564

Mindfulness Monday: How to Eat an Oreo

sandwich-biscuits-1327749-1280x960

image via Celine Gros/FreeImages.com

 By Laura Cipullo, RD, CDE, CEDRD

Chapter 8 of The Women’s Health Body Clock Diet is called “Skill Builder: How to Eat an Oreo.” You might wonder why a diet book would include a chapter on eating what you might consider “junk food,” but the exercise is all about establishing a healthier relationship with food. It also allows you to fully embrace my All Foods Fit philosophy — meaning no food is off-limits or to be labeled as junk food.

An Oreo is the kind of food you may feel you have no control over. You might eat a dozen of them in one sitting, despite only originally planning to eat one. It’s not your fault. Food manufacturers have made their products to be seemingly “addictive” and tantalizing.

So, how do you handle this? One way is to eat a satiating food (example, chicken or hummus sandwich) before, with or after the food that is more difficult to portion.

The next way is to practice mindfully eating the challenging food.

The full three-step process can be found in The Women’s Health Body Clock Diet, but here is a brief overview of “How to Eat an Oreo” or whatever your food of choice is.

1) Relax and Breathe

Choose your food, be it a cookie, piece of candy or potato chip. Only choose one. If it’s a food you believe you have no “control over,” eat it with a meal and not as a stand alone snack. Set the table. Sit at the table with your feet on the floor. Put a napkin on your lap. Take a deep breath, allowing your shoulders to rise and fall with the breath.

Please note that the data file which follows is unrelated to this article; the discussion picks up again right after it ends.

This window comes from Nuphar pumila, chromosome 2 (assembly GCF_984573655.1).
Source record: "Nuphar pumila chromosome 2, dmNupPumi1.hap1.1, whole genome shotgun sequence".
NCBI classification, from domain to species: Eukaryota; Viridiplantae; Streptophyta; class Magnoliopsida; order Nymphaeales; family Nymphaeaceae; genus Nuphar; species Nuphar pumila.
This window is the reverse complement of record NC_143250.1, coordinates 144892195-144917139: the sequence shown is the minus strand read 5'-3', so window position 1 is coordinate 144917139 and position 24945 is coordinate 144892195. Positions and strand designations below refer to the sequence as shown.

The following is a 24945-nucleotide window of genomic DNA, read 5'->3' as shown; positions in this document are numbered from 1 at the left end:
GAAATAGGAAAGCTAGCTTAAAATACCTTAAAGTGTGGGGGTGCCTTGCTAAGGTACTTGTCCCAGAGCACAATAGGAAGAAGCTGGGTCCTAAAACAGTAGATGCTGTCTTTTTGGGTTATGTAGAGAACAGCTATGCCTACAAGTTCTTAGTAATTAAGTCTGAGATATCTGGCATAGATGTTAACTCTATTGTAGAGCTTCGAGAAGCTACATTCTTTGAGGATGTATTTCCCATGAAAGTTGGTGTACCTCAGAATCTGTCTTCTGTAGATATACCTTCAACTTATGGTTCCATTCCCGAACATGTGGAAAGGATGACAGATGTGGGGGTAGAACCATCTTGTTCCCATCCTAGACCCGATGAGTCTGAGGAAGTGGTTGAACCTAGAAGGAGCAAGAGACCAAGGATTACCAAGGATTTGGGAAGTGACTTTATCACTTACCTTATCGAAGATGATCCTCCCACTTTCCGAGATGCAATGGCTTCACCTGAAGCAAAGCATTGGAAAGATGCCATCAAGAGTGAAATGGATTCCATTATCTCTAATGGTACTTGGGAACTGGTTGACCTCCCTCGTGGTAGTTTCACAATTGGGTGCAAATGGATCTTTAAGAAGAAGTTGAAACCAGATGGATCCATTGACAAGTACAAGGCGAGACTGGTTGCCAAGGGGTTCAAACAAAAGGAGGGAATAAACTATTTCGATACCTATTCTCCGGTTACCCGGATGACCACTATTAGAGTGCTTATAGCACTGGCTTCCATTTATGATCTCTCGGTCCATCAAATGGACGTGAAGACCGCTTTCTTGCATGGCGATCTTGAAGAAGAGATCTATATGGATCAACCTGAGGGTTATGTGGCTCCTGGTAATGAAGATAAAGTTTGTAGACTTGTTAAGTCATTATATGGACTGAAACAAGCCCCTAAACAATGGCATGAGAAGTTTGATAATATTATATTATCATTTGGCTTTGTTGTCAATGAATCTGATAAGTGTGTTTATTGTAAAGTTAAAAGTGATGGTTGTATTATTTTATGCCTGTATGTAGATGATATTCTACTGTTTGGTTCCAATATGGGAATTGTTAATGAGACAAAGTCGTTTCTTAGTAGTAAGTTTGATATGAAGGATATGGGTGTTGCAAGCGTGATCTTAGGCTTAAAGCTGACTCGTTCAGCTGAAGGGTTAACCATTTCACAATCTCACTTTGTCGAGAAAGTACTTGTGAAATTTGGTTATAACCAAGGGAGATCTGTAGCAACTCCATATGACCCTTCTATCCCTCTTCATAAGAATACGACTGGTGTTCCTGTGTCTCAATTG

2) Do a Body Scan

This is an exercise for you to connect with your body’s energy and perhaps even use helpful imagery. Here is a shortened version to start with.

Bring attention to your feet and imagine yourself as a reed in a field. Grounded into the earth but flexible with the wind. As you continue the exercise, notice the sensations in your calves, knees, thighs, abdomen, back and up until your shoulders. Imagine you are under a waterfall. As the water pours over your shoulders, and arms, just notice. Observe your breathing, your chest and belly rising and falling. Notice your scalp, you jaw and your eyes. Notice and breathe.

The body scan can be much more holistic and relieving. The full version is available in my book the Women’s Health Body Clock. Take your time. There is no right or wrong. You can fully benefit from this powerful tool.

3) Engage All Senses

We have five senses, but so rarely make use of all of them. Here is how to use them effectively during the mindful exercise.

Sight — Look at the food, but refrain from touching at first. What does it mean to you or remind you of?

Sound — Yes, food makes a sound, or if there is no sound, then note that lack of sound, but just be aware. What sound does it remind you of?

Touch — What does it feel like beneath your fingers? Crumbly? Squishy? Melty? How is your body reacting to the feel of the food? Is your heart rate going up?

Smell — Put your nose to the food. What does it smell like and what, if any, memories do you associate with that smell? Also note your body’s reaction again. Is your heart rate higher? Are you salivating?

Taste — Take a small one. Notice heart rate, breathing, salivation, body tightness and relaxation. Is the food meeting your taste expectations? Move the food around your mouth. Does that change the way it tastes? How do you eat your food? Do you chew it well or not?

Swallow, breathe, get in tune with your body. Notice remnants of food, if any, and remaining food flavor. Breathe and repeat the exercise a few times.

Finish the food, save it or throw away.

That is, in brief, a mindful eating experience. When you do it often enough, you will be less likely to fall into a cycle of emotional or behavioral eating. You may even discover that a food you thought you loved is one that no longer brings you joy. This happened to me while mindfully eating M&Ms. You may discover that you eat a certain food more as a habit than anything else. The revelations you have while mindfully eating may astound you, and that’s part of the point of the exercise.

So next time you are ready to eat an Oreo, or an M&M, or any similar food, try eating it mindfully, and see what you discover and how it changes your eating habits in the future.